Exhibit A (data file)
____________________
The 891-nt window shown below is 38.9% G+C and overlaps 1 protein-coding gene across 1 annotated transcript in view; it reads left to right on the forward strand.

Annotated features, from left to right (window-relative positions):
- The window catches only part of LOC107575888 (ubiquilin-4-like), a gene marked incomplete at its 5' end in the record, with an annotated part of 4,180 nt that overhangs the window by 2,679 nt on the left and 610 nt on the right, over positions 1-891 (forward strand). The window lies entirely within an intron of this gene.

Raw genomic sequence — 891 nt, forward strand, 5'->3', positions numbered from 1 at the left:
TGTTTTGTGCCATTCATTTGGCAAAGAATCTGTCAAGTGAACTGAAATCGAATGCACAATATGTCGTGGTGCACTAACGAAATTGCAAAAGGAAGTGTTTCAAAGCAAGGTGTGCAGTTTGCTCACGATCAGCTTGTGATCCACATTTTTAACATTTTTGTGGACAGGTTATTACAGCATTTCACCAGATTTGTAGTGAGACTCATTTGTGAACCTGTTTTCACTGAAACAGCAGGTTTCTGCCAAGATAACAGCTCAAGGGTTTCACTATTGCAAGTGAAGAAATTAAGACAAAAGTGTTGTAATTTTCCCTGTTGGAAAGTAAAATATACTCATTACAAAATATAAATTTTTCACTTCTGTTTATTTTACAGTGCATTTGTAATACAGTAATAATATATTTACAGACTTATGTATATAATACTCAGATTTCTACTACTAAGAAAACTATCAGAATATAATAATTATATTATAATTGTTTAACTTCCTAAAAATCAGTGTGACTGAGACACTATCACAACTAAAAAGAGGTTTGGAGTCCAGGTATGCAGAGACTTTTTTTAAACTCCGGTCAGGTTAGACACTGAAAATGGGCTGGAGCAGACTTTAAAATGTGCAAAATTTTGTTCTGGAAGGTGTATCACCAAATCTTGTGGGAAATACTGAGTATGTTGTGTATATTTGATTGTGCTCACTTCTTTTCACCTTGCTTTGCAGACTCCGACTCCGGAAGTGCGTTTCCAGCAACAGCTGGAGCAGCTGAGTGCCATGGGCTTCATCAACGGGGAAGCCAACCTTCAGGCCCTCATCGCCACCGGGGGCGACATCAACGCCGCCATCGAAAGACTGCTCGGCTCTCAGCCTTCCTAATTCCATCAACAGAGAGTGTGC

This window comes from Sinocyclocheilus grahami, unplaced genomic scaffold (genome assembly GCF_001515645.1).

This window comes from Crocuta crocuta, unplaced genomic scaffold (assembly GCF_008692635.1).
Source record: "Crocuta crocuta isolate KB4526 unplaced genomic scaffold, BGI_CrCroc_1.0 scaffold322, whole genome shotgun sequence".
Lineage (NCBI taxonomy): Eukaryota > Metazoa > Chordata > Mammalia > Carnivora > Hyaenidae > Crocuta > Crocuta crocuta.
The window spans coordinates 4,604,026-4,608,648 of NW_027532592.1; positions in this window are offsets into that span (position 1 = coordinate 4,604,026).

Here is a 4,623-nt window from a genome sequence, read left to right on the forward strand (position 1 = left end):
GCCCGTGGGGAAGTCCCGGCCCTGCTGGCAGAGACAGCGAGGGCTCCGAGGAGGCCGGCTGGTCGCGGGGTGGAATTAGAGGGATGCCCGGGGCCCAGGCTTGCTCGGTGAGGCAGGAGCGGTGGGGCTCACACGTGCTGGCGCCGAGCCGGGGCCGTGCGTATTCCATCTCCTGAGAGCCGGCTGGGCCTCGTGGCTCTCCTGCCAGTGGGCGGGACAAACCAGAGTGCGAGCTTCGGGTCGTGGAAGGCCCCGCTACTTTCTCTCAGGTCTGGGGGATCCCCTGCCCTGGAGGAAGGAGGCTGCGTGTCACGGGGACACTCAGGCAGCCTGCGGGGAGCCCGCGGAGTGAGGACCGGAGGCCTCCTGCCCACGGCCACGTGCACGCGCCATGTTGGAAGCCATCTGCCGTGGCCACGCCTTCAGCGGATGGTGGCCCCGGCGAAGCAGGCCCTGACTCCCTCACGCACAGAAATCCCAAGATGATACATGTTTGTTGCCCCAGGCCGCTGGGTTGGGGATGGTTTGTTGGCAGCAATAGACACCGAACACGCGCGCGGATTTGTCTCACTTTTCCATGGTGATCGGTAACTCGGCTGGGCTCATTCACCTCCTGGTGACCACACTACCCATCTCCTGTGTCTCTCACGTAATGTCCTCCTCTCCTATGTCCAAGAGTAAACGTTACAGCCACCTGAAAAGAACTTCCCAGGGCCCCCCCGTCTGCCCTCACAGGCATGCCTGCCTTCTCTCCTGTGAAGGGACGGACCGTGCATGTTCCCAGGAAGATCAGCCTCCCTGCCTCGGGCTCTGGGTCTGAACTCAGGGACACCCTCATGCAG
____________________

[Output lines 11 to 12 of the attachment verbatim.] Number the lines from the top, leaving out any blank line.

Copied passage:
Here is a 4,623-nt window from a genome sequence, read left to right on the forward strand (position 1 = left end):
GCCCGTGGGGAAGTCCCGGCCCTGCTGGCAGAGACAGCGAGGGCTCCGAGGAGGCCGGCTGGTCGCGGGGTGGAATTAGAGGGATGCCCGGGGCCCAGGCTTGCTCGGTGAGGCAGGAGCGGTGGGGCTCACACGTGCTGGCGCCGAGCCGGGGCCGTGCGTATTCCATCTCCTGAGAGCCGGCTGGGCCTCGTGGCTCTCCTGCCAGTGGGCGGGACAAACCAGAGTGCGAGCTTCGGGTCGTGGAAGGCCCCGCTACTTTCTCTCAGGTCTGGGGGATCCCCTGCCCTGGAGGAAGGAGGCTGCGTGTCACGGGGACACTCAGGCAGCCTGCGGGGAGCCCGCGGAGTGAGGACCGGAGGCCTCCTGCCCACGGCCACGTGCACGCGCCATGTTGGAAGCCATCTGCCGTGGCCACGCCTTCAGCGGATGGTGGCCCCGGCGAAGCAGGCCCTGACTCCCTCACGCACAGAAATCCCAAGATGATACATGTTTGTTGCCCCAGGCCGCTGGGTTGGGGATGGTTTGTTGGCAGCAATAGACACCGAACACGCGCGCGGATTTGTCTCACTTTTCCATGGTGATCGGTAACTCGGCTGGGCTCATTCACCTCCTGGTGACCACACTACCCATCTCCTGTGTCTCTCACGTAATGTCCTCCTCTCCTATGTCCAAGAGTAAACGTTACAGCCACCTGAAAAGAACTTCCCAGGGCCCCCCCGTCTGCCCTCACAGGCATGCCTGCCTTCTCTCCTGTGAAGGGACGGACCGTGCATGTTCCCAGGAAGATCAGCCTCCCTGCCTCGGGCTCTGGGTCTGAACTCAGGGACACCCTCATGCAG